situation by attorney Ernest Haffer with the Office of Legal Counsel at the EEOC, the U.S. Equal Employment Opportunity Commission in Washington, D.C. “Can an employer base a hiring decision on poor language skills or accent?” I asked. “You need to examine what language skills are needed for the job,” he replied. “A telephone receptionist would need much better abilities than a custodian, for example. “When it comes to accents— typically foreign accents—the issue boils down to this question: Does the accent interfere with the applicant’s ability to communicate on the job? Does the person’s accent materially interfere with job duties? “Teddy’s situation has one more significant element: Race. He is black and was facing racial discrimination by a black employer. It is illegal to base a hiring decision on the applicant having a black accent, or sounding white. Would it materially interfere with his job duties? We might find the employer’s assumption that it would to be illegal and file an action against him. “Also, customer preference can’t be the basis for discrimination, or attitude of co-workers, even if the employer has been in a similar situation before. If Teddy were hired and did not perform—loses sales—and the criteria for who to keep and who to let go is applied neutrally—he could be let go,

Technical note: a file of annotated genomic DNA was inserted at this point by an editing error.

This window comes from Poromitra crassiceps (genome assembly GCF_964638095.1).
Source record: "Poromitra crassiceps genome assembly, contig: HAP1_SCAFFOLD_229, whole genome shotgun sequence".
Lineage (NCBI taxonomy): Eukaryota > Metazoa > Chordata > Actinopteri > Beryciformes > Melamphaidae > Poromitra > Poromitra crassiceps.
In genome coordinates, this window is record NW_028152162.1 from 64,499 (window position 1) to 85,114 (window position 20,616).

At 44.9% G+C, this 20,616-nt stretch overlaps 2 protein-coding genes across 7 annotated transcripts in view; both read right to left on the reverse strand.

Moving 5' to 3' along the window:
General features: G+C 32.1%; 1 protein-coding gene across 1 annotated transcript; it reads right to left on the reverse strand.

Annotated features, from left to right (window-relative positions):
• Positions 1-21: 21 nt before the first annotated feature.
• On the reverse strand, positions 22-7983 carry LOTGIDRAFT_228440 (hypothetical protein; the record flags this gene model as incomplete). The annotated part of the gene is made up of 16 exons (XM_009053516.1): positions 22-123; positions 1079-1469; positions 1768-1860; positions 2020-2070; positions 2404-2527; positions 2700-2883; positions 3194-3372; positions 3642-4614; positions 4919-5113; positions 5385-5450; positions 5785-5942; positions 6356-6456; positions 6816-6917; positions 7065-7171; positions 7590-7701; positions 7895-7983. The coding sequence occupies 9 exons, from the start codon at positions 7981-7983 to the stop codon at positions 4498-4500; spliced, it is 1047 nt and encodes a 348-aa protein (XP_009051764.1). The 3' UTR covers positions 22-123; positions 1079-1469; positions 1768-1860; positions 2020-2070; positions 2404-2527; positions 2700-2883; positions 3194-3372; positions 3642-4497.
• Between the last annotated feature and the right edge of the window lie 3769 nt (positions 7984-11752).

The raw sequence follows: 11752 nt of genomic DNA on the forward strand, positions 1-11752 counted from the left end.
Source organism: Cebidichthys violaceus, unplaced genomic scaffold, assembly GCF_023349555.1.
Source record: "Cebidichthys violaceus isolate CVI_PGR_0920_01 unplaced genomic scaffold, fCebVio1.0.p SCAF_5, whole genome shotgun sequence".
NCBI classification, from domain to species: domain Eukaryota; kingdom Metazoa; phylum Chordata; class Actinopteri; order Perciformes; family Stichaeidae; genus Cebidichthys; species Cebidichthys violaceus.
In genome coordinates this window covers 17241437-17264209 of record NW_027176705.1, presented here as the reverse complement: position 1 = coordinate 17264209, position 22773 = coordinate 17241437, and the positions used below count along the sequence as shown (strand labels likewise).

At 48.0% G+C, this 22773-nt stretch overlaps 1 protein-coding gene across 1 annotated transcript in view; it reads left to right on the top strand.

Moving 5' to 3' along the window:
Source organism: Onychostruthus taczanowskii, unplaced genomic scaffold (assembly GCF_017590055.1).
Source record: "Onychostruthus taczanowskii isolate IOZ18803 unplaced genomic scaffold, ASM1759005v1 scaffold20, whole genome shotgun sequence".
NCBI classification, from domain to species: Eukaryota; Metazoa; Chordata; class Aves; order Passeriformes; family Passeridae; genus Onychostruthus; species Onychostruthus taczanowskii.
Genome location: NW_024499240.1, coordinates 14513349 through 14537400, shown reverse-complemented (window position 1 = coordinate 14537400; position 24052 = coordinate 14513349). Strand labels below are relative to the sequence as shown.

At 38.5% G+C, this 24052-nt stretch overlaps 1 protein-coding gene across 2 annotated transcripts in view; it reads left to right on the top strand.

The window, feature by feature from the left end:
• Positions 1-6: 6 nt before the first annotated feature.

but not because of the way he sounded,” Haffer concluded. TO BUSINESS THIS IS A LOSELOSE SITUATION I spoke with a number of HR people in the worlds of insurance and media advertising for their opinion. All were sympathetic to Teddy, but felt, as did “Pete,” an advertising manager for a Northern California media group, who stressed common sense business realities. “We buy from the people we like, trust and admire. If a job is primarily, or initially “over the phone, “your voice is a great tool. However, if you sound markedly different from the typical client, this could represent a difficult challenge. “So, to a local insurance broker who works with predominantly black customers, it would be well


within the realm of common sense to want to hire people who have a higher likelihood of identifying on a personal level with his prospective clientele. “This is a lose-lose situation. If he hires Teddy, from experience he knows that his sales will not be as good as someone else who “sounds black.” End result: the owner loses money. If he doesn’t hire him for “not sounding black enough,” he will probably lose a lawsuit and lose money. Even if the employer wins, he has to pay legal fees. And voila, welcome to the paradigm of modern day American business where common sense has little place.” WHAT DO EMPLOYMENT LAWYERS SAY? I ran this by several employment lawyers and received varying recommendations for Teddy. Could be file a claim with EEOC? Yes, he could, or, if he were in California, with the Department of Fair Housing and Employment. “But should he, that is the question,” Southern California attorney “Trisha” told me, asking that her name not be revealed. At his young age, this is not the time to establish a presence online as someone who sues an employer. If advised by an attorney to file a complaint, he must ask himself this question; “Who has more to benefit—me or the attorney who takes the case?” Dennis Beaver Practices law in Bakersfield and welcomes comments and questions from readers, which may be faxed to (661) 323-7993, or e-mailed to Lagombeaver1@Gmail.com.